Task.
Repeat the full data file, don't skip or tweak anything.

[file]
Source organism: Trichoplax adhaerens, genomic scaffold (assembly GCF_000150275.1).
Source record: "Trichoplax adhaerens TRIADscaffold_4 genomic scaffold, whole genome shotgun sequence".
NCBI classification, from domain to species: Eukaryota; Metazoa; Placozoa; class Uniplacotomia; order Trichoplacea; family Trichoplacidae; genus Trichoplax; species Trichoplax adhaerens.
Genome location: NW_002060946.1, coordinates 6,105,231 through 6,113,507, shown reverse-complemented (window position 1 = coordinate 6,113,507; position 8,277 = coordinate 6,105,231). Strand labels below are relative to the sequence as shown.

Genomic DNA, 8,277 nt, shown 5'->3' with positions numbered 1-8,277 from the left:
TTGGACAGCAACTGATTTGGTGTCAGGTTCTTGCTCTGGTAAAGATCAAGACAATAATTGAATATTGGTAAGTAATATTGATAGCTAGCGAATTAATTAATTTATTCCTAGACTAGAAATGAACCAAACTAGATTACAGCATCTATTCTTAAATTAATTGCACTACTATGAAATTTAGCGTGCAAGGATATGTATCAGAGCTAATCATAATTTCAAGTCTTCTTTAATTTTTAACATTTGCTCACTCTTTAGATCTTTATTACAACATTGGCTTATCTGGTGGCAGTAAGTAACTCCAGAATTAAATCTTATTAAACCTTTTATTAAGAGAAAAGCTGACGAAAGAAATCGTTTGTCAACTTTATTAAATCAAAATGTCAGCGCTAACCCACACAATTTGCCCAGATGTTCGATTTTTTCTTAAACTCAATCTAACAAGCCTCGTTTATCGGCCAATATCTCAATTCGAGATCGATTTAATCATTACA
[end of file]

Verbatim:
Source organism: Trichoplax adhaerens, genomic scaffold (assembly GCF_000150275.1).
Source record: "Trichoplax adhaerens TRIADscaffold_4 genomic scaffold, whole genome shotgun sequence".
NCBI classification, from domain to species: Eukaryota; Metazoa; Placozoa; class Uniplacotomia; order Trichoplacea; family Trichoplacidae; genus Trichoplax; species Trichoplax adhaerens.
Genome location: NW_002060946.1, coordinates 6,105,231 through 6,113,507, shown reverse-complemented (window position 1 = coordinate 6,113,507; position 8,277 = coordinate 6,105,231). Strand labels below are relative to the sequence as shown.

Genomic DNA, 8,277 nt, shown 5'->3' with positions numbered 1-8,277 from the left:
TTGGACAGCAACTGATTTGGTGTCAGGTTCTTGCTCTGGTAAAGATCAAGACAATAATTGAATATTGGTAAGTAATATTGATAGCTAGCGAATTAATTAATTTATTCCTAGACTAGAAATGAACCAAACTAGATTACAGCATCTATTCTTAAATTAATTGCACTACTATGAAATTTAGCGTGCAAGGATATGTATCAGAGCTAATCATAATTTCAAGTCTTCTTTAATTTTTAACATTTGCTCACTCTTTAGATCTTTATTACAACATTGGCTTATCTGGTGGCAGTAAGTAACTCCAGAATTAAATCTTATTAAACCTTTTATTAAGAGAAAAGCTGACGAAAGAAATCGTTTGTCAACTTTATTAAATCAAAATGTCAGCGCTAACCCACACAATTTGCCCAGATGTTCGATTTTTTCTTAAACTCAATCTAACAAGCCTCGTTTATCGGCCAATATCTCAATTCGAGATCGATTTAATCATTACA